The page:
(24) Distributors and importers, being close to the market place, should be involved in market surveillance tasks carried out by the competent national authorities, and should be prepared to participate actively, providing those authorities with all the necessary information relating to the UAS intended to be operated in the ‘open’ category.

(25) Ensuring the traceability of a UAS intended to be operated in the ‘open’ category throughout the whole supply chain helps to make market surveillance simpler and more efficient. An efficient traceability system facilitates the market surveillance authorities' task of tracing economic operators who make non-compliant UAS available on the market.

(26) This Regulation should be limited to the setting out of the essential requirements. In order to facilitate the assessment of conformity of UAS intended to be operated in the ‘open’ category with those requirements, it is necessary to provide for a presumption of conformity for products, which are in conformity with harmonised standards that are adopted in accordance with Regulation (EU) No 1025/2012 of the European Parliament and of the Council(10) for the purpose of setting out detailed technical specifications of those requirements.

(27) The essential requirements applicable to UAS intended to be operated in the ‘open’ category should be worded precisely enough to create legally binding obligations. They should be formulated so as to make it possible to assess conformity with them even in the absence of harmonised standards or where the manufacturer chooses not to apply a harmonised standard.

(28) Regulation (EU) No 1025/2012 provides for a procedure for objections to harmonised standards where those standards do not entirely satisfy the requirements of the harmonisation legislation applicable to UAS intended to be operated in the ‘open’ category under this Regulation. This procedure should apply where appropriate in relation to standards which reference have been published in the Official Journal as providing presumption of conformity with the requirements laid down in this Regulation.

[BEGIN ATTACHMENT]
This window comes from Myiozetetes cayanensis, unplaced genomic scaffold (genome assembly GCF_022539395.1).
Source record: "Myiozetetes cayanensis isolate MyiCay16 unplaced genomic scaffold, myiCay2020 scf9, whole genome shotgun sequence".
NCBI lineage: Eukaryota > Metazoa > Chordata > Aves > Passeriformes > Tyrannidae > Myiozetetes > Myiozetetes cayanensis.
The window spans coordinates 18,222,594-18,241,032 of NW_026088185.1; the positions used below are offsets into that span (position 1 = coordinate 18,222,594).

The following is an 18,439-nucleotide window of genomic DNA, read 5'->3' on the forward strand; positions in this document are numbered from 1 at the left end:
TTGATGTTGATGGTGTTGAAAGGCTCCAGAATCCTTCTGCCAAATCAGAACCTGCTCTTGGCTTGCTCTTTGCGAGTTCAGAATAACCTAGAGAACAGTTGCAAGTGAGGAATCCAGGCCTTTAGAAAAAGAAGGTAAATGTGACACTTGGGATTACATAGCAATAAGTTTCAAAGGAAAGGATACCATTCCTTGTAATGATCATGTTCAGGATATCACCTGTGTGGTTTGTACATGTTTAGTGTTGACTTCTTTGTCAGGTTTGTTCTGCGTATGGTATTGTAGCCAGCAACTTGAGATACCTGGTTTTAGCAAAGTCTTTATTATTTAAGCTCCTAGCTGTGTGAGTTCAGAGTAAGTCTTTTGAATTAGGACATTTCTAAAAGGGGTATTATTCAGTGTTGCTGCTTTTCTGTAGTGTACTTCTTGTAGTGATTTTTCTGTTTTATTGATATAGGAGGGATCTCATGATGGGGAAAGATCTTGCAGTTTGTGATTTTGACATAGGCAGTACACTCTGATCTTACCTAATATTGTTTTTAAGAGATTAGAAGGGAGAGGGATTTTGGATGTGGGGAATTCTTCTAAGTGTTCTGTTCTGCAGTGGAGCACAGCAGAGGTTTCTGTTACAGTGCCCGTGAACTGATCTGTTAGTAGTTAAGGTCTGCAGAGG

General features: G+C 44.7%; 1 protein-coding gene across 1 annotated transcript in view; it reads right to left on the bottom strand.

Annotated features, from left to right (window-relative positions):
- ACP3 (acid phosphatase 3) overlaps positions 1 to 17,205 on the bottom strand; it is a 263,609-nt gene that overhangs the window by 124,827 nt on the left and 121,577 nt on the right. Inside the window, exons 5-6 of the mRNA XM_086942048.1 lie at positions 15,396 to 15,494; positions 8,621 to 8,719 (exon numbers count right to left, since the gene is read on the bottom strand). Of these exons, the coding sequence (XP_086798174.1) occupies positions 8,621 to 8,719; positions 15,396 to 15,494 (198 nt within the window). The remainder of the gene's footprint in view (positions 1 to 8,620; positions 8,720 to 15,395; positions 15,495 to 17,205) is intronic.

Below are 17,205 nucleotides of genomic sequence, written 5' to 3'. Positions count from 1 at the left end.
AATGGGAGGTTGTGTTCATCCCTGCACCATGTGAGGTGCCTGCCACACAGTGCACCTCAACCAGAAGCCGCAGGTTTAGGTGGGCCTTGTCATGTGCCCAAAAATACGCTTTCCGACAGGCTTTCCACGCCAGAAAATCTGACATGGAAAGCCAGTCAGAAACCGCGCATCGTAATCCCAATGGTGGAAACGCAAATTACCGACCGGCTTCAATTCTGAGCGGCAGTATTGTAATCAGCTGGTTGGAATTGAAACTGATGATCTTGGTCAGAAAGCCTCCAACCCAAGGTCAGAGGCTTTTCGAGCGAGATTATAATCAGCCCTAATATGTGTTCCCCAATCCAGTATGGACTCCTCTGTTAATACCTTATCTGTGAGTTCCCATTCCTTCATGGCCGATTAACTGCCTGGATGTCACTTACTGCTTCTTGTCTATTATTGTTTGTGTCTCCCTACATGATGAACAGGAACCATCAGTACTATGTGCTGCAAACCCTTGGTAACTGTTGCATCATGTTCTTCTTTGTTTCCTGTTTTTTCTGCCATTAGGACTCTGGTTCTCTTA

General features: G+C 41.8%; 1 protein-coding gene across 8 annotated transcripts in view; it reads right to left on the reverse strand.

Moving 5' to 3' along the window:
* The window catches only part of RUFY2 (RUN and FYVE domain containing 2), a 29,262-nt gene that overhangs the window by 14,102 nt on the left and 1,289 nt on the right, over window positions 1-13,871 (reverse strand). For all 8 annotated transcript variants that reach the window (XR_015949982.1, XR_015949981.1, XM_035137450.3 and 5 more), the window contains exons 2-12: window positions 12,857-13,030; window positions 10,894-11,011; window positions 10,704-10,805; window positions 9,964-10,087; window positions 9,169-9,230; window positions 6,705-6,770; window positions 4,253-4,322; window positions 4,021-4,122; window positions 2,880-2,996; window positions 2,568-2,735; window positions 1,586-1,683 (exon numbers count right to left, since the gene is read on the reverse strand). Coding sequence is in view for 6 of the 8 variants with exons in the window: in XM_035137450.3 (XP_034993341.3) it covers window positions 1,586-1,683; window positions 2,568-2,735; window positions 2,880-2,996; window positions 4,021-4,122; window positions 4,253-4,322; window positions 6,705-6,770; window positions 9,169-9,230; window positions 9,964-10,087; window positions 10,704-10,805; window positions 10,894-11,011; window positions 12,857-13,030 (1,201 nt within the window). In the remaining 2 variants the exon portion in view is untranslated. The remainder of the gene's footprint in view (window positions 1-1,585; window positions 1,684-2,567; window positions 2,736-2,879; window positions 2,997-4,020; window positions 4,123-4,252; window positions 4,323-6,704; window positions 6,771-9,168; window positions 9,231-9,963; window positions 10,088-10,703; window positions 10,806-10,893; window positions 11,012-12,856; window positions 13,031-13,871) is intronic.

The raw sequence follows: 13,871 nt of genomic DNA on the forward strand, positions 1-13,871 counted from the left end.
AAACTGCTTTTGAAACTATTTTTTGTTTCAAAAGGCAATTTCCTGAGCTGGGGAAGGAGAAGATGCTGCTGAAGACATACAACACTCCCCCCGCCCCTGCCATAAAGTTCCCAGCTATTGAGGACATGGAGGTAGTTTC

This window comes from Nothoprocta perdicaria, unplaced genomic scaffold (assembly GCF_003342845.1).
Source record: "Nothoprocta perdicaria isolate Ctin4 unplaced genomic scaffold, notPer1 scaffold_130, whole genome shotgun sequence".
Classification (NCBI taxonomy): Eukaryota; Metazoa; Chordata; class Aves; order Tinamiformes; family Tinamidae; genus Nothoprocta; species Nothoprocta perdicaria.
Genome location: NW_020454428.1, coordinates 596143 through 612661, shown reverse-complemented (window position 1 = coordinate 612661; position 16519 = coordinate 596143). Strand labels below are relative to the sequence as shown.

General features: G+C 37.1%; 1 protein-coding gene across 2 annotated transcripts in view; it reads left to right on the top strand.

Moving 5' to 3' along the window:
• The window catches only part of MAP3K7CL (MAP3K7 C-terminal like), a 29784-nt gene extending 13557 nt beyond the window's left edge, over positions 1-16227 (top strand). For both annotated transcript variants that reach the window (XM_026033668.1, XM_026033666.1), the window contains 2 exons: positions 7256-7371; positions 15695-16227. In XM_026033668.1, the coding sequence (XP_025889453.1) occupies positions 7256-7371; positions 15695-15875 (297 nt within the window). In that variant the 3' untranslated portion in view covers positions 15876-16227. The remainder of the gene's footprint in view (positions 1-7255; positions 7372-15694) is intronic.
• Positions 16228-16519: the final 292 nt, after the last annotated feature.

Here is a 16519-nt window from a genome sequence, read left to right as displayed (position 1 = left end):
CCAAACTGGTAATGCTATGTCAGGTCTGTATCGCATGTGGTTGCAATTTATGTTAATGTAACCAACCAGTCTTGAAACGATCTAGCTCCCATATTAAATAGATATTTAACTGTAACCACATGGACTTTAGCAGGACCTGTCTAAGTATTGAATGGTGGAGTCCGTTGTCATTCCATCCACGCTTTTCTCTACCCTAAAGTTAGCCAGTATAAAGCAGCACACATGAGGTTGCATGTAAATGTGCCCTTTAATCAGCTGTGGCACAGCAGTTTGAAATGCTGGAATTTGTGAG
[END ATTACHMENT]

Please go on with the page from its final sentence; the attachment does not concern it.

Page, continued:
(29) To enable economic operators to demonstrate and the competent authorities to ensure that UAS intended to be operated in the ‘open’ category made available on the market comply with the essential requirements, it is necessary to provide for conformity assessment procedures. Decision No 768/2008/EC sets out modules for conformity assessment procedures, which include procedures from the least to the most stringent, in proportion to the level of risk involved and the level of safety required. In order to ensure inter-sectorial coherence and to avoid ad hoc variants of conformity assessment, conformity assessment procedures should be chosen from among those modules.

(30) Market surveillance authorities and UAS operators should have easy access to the EU declaration of conformity. In order to fulfil this requirement, manufacturers should ensure that each UAS intended to be operated in the ‘open’ category is accompanied either by a copy of the EU declaration of conformity or by the internet address at which the EU declaration of conformity can be accessed.